JUDY WOODRUFF: We also are hearing, Senator, from labor leaders who are saying this — requiring that they provide — that illegal — folks who are here illegally provide proof of employment is going to be very difficult for many of them, because they have been working off the clock. They have been complying with rules that allow them to work, but that don’t give them actual proof.

RICHARD DURBIN: We have run into this before.

When you have been living in the shadows for years, maybe even decades, and we say to come forward, register with the government, some are afraid to do it. And those that do it say, “we don’t leave a paper trail in our lives.” Well, they have to construct something. And it’s hard. It’s difficult. But they’re doing it. The young people are doing it. And I’m convinced that many of them will be able to satisfy the requirements in the final bill.

JUDY WOODRUFF: Senator, another comment is, are these individuals who could be taking jobs away from Americans, people living in this country legally now?

RICHARD DURBIN: This legislation will state expressly that the first priority for jobs is to make sure Americans have a chance to fill them.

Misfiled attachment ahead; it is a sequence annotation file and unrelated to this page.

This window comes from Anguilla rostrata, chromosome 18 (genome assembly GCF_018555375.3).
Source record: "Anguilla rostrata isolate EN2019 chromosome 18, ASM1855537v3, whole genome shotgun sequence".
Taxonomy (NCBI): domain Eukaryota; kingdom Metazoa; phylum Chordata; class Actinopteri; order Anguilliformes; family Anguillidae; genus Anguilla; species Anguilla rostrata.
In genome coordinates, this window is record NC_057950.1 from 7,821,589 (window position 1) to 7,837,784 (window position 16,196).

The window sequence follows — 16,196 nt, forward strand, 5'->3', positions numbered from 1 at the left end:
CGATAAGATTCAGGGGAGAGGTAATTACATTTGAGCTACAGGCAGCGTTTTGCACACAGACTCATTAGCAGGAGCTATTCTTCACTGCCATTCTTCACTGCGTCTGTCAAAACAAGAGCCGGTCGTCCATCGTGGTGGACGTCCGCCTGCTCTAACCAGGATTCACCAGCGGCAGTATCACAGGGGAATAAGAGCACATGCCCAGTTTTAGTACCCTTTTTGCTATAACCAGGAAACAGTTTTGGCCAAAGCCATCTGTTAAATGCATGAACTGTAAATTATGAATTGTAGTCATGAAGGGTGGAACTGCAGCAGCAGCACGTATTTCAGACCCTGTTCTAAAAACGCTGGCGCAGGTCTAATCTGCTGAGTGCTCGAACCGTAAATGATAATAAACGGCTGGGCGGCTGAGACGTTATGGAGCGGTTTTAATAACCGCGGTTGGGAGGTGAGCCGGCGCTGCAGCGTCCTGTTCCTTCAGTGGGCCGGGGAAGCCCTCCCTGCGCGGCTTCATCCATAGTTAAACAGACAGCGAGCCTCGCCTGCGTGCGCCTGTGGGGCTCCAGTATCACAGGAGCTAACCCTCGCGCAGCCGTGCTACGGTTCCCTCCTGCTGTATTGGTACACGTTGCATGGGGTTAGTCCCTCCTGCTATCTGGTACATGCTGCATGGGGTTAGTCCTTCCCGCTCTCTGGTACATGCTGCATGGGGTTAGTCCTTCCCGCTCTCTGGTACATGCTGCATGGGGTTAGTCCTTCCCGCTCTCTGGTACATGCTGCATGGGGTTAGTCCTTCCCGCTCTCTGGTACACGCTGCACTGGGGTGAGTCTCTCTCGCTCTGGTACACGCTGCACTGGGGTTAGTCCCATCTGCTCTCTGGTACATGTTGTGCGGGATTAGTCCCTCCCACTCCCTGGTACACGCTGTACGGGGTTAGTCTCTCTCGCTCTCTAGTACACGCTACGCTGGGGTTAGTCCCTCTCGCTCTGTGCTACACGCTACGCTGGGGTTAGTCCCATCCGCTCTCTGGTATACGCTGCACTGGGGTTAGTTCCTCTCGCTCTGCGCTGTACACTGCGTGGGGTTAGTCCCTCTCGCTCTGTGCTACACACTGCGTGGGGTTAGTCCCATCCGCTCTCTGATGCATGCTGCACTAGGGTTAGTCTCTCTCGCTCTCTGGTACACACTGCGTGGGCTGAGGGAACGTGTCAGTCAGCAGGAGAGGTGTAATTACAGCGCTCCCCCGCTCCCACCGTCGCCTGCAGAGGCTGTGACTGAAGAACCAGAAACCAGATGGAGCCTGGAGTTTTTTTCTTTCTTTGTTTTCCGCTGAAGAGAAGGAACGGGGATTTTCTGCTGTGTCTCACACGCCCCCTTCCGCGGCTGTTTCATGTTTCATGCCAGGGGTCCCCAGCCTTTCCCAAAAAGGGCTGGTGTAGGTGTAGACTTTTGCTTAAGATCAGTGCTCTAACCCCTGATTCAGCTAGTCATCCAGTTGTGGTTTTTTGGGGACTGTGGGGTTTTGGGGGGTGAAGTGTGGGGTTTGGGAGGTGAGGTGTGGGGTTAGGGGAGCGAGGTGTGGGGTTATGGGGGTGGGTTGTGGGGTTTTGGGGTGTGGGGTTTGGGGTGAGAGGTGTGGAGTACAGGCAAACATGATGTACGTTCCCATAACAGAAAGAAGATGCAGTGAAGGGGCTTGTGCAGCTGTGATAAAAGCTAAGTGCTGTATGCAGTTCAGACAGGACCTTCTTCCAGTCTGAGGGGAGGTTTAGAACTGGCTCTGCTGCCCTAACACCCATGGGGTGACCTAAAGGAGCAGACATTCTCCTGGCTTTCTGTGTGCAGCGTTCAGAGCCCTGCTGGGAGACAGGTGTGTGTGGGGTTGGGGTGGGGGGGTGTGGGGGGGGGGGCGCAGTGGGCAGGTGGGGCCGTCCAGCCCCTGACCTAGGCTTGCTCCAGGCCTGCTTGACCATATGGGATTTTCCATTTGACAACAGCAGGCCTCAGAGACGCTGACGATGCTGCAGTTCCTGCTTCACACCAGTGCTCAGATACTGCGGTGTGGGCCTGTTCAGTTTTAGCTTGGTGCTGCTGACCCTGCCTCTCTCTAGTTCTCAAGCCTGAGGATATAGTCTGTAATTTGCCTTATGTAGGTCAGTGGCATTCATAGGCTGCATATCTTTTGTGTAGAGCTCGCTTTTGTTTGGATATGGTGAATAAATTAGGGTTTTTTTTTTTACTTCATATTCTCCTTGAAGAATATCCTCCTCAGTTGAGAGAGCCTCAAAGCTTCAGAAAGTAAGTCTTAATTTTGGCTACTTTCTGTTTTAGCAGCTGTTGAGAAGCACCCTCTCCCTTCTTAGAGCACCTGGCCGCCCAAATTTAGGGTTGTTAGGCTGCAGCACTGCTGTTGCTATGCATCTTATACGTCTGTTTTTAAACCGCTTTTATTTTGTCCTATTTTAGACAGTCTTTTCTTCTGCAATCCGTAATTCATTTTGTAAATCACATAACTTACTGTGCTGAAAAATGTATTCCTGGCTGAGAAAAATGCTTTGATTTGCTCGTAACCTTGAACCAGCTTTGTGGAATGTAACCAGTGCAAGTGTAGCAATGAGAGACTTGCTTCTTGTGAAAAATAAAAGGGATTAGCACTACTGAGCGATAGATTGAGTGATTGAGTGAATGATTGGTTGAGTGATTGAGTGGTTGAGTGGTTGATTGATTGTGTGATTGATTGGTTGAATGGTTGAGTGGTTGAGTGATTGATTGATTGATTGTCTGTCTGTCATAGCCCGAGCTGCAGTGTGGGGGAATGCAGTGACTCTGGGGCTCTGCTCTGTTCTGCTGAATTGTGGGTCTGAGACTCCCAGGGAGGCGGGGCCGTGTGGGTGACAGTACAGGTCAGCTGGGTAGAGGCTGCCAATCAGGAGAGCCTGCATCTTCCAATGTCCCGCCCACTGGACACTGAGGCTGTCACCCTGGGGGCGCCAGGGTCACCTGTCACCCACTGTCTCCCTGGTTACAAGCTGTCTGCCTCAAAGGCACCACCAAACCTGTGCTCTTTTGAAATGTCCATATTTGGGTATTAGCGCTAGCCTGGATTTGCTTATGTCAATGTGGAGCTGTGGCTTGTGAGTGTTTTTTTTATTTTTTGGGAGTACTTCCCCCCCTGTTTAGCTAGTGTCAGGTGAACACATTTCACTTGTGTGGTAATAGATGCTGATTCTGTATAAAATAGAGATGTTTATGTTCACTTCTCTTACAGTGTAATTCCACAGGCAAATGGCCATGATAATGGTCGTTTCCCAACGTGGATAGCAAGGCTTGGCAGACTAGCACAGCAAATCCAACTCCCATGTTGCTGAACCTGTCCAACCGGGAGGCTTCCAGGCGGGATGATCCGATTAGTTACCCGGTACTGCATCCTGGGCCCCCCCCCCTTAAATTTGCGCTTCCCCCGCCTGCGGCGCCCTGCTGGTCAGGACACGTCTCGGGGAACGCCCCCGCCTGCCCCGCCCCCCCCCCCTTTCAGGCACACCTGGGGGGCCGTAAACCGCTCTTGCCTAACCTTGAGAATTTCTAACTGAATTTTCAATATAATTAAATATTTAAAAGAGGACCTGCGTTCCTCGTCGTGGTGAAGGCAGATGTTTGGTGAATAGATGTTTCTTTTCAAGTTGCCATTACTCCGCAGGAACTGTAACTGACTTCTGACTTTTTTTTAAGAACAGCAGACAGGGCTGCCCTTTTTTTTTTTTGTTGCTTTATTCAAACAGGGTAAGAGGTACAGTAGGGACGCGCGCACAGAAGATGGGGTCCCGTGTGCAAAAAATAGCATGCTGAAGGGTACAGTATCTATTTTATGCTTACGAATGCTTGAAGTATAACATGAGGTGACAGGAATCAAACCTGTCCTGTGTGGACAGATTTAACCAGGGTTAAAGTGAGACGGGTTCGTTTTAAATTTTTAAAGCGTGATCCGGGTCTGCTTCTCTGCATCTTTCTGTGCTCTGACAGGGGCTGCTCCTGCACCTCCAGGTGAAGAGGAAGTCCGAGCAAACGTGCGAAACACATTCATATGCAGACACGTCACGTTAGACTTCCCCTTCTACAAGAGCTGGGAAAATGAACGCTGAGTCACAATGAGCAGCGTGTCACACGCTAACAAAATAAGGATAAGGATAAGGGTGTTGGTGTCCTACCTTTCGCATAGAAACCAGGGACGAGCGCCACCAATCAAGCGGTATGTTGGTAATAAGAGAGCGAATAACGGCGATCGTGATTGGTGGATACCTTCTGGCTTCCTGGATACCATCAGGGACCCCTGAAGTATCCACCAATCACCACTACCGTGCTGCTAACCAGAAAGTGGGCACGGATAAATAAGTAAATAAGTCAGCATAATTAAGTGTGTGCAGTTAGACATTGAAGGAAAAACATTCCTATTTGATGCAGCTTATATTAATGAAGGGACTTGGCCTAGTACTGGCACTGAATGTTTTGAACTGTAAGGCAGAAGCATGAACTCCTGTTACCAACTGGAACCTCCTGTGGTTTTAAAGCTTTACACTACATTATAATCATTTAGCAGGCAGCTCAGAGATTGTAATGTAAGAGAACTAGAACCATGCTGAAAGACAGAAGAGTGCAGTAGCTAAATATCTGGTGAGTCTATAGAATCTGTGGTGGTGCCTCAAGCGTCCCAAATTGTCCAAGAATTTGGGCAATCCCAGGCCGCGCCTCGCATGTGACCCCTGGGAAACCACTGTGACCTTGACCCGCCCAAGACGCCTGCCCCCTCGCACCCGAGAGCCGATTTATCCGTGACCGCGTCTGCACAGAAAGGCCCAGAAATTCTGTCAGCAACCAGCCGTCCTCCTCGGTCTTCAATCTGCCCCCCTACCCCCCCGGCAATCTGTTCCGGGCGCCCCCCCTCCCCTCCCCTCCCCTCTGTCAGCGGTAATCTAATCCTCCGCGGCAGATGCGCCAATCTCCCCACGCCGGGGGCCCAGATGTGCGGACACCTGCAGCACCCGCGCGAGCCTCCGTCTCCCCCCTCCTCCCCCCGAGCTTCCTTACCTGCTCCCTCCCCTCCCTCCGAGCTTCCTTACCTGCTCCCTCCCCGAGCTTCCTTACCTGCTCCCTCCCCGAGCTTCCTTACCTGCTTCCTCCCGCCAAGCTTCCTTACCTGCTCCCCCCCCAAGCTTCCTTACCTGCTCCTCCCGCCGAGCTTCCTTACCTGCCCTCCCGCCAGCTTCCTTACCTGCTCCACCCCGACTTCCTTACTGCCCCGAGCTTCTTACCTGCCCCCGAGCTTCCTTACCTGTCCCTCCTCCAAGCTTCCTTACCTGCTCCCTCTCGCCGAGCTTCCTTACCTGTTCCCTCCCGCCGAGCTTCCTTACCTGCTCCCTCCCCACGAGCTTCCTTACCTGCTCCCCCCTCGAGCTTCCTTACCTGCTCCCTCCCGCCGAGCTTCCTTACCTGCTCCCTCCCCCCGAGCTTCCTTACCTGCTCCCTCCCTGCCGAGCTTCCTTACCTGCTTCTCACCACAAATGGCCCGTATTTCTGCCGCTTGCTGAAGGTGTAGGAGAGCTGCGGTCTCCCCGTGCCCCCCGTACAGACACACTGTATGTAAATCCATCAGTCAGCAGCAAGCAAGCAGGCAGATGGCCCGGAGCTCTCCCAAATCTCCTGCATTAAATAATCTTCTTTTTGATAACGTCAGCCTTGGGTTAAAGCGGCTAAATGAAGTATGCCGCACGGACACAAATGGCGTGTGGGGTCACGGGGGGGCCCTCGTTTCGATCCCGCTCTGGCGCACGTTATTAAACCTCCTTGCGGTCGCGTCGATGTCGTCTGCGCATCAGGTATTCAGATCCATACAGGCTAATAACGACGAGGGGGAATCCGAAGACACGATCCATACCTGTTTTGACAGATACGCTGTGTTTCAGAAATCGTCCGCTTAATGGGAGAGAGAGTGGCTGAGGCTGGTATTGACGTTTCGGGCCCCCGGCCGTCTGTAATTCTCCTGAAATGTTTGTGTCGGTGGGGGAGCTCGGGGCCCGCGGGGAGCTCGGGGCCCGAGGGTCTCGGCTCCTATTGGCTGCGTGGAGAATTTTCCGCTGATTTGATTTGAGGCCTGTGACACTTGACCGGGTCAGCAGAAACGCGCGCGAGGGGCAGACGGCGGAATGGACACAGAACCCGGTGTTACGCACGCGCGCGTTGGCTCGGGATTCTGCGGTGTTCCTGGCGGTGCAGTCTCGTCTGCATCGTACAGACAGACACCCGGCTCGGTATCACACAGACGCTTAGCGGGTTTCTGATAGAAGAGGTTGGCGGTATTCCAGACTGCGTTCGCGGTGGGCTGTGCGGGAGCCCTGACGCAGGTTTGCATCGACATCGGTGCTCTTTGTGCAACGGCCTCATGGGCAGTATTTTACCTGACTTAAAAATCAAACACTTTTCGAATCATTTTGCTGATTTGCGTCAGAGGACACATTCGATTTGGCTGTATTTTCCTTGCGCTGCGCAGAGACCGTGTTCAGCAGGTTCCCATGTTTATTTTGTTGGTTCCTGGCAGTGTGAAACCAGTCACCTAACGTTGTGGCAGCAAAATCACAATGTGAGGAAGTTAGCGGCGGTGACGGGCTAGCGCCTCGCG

But where Americans are unavailable or uninterested in a job, then they would be available to the folks who are here undocumented at this moment. And put it in this perspective. Many of these people who are undocumented and working are being paid below minimum wage under conditions that no American worker would ever legally be required to work under.

When we start elevating the standard of employment to make sure that everyone is treated equally, there will be more opportunities for jobs across the board.

JUDY WOODRUFF: And, as you said today, Senator, there have been so many efforts to do this before. They have all failed. What makes you think this time is different?

 RICHARD DURBIN: Well, I don’t want to say it expressly. Let me say it through my friend John McCain, who has stated publicly yesterday and today it’s about the last election. Many Republicans who have opposed immigration reform, those who have been lukewarm toward it looked at the results. The results are overwhelming. In the state of Texas, in the grade schools in Texas, more than half the students are nonwhite students. You take a look at Colorado in the presidential race. President Obama carried that battleground state of Colorado. He had 85 percent of the Hispanic vote.

That isn’t being lost on our Republican friends. And Senator McCain has been very forthright in saying that’s one of the reasons they want to get this done.

JUDY WOODRUFF: So, you’re confident this will pass?

RICHARD DURBIN: Well, I don’t want to say confident because I’m a senator.